What started as a one-off performance of Dire Straits songs for charity has ballooned into a world tour that lands at the South Shore this week.
The Straits perform the songs of Dire Straits at the MontBleu Resort Casino & Spa Theater Friday night.
Dire Straits had a string of international success from the mid-1980s through the early 1990s with hits like “Walk of Life,” “Money for Nothing” and “Sultans of Swing.” Lead singer and guitarist Mark Knopfler disbanded the group around 1995 to pursue a solo career, but the songs have carried on.
The Straits includes Chris White, who played saxophone on a pair of Dire Straits albums and the Brothers In Arms tour, and Alan Clark, who joined Dire Straits in 1980 as their first keyboard player and played on every Dire Straits record from 1982’s “Love Over Gold” onward.
Clark said he was blown by the response from the audience to the Straits’ first performance at London’s Royal Albert Hall in 2011.
“It was such a huge success that night that we decided to stay together and do some more shows and we’ve kept going ever since,” Clark said during a Tuesday phone interview.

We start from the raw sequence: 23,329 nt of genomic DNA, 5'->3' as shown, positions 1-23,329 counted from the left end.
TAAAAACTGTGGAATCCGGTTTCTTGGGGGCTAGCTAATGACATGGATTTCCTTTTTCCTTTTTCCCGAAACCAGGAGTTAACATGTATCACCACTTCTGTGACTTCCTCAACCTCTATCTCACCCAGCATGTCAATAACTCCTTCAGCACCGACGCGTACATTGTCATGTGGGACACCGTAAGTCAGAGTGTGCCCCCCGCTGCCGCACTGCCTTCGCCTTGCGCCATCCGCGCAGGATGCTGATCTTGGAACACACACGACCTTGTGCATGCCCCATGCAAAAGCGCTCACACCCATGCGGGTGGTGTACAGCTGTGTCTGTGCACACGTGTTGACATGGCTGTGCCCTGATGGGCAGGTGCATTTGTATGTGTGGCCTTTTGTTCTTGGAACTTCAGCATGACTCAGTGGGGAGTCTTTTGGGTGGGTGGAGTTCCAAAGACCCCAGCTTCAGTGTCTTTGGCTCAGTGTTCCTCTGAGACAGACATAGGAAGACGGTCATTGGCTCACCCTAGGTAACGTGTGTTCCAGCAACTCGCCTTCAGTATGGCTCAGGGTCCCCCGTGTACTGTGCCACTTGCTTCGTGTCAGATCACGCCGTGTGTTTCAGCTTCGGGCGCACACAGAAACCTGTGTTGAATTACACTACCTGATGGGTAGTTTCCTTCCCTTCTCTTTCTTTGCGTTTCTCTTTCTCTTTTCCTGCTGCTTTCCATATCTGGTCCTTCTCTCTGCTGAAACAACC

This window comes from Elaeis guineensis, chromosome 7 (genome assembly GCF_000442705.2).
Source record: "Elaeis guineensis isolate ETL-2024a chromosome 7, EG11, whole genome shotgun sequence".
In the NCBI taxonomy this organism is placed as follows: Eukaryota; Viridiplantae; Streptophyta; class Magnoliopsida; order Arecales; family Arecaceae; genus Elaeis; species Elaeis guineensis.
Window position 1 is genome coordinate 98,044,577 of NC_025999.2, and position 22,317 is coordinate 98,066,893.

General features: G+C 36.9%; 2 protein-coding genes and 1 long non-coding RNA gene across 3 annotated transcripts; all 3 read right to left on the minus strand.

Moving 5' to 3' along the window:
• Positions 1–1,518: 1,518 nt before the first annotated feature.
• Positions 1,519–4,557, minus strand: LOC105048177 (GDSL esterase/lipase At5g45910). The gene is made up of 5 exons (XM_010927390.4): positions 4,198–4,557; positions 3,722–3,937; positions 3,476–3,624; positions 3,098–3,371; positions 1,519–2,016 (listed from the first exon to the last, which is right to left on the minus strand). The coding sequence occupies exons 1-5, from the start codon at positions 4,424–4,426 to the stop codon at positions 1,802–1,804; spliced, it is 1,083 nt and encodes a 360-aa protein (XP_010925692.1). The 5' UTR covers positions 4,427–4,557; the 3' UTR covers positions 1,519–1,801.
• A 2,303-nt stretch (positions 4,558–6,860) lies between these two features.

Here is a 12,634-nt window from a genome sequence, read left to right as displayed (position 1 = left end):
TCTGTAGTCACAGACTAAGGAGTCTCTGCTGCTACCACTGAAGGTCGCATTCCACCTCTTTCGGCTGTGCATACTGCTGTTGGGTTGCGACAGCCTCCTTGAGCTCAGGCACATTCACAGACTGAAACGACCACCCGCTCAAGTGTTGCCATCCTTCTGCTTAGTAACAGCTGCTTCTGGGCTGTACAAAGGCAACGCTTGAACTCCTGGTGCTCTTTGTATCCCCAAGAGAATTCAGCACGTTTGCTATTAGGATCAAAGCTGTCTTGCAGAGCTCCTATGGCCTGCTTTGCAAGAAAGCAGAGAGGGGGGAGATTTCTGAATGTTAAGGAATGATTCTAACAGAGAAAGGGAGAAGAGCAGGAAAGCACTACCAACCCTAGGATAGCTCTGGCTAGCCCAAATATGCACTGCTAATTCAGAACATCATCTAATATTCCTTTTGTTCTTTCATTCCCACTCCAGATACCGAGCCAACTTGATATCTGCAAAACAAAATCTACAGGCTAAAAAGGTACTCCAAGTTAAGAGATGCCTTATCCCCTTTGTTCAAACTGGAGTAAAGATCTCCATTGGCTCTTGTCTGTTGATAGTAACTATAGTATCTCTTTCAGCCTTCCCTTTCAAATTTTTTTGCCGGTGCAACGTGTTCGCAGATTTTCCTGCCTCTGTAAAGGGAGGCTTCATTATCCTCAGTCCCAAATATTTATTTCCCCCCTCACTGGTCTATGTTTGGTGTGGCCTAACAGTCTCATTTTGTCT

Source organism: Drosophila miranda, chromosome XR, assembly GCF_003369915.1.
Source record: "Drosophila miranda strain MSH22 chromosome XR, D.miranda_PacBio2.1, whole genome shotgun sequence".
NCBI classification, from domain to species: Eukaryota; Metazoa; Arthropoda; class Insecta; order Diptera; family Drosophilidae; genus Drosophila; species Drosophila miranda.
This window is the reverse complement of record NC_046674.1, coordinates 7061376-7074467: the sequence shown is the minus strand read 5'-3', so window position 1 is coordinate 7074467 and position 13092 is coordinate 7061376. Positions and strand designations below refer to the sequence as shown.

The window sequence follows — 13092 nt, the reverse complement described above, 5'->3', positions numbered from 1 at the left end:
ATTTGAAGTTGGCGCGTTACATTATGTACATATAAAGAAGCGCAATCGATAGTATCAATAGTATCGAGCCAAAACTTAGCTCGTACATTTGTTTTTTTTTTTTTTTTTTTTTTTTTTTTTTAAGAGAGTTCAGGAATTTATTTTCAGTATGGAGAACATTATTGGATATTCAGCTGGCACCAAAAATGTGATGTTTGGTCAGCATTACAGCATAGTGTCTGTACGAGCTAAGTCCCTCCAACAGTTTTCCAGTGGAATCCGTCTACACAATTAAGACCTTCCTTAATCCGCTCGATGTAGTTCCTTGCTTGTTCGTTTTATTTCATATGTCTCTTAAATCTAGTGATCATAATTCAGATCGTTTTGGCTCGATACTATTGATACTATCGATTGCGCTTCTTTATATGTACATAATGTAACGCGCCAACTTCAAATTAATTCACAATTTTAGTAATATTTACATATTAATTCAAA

In addition to Clark and White, the Straits includes Michael Feat (bass), Adam Phillips (guitar), Jamie Squire (keyboards, guitar, percussion), Stever Ferrone (drums) and Terence Reis (vocals, guitar). Bassist Mike DuClos and drummer Andy Treacey have temporarily filled in for Feat and Ferrone for this leg of the band’s tour.
One of the keys that set the band in motion was Clark’s discovery of Reis, who is from South Africa. Knopfler has a unique style of singing and guitar playing, and Clark said he didn’t want someone to just mimic Knopfler’s talents. Hearing Reis’ finger-picking guitar playing and singing on Internet clips hooked Clark right away.
“It works extremely well because it’s a good blend of the original Mark thing and Terence doing his own thing,” Clark said. “It’s not a copy. It’s a genuine experience.”
The band has songs ready to record and Clark sees the Straits as the next stage of Dire Straits.
“I see this band as a continuation, really, of Dire Straits and then we’ll start adding our own original music to it exactly the way Dire Straits would,” Clark said. “We’ll always play the Dire Straits hits just as Dire Straits would always play the Dire Straits hits.”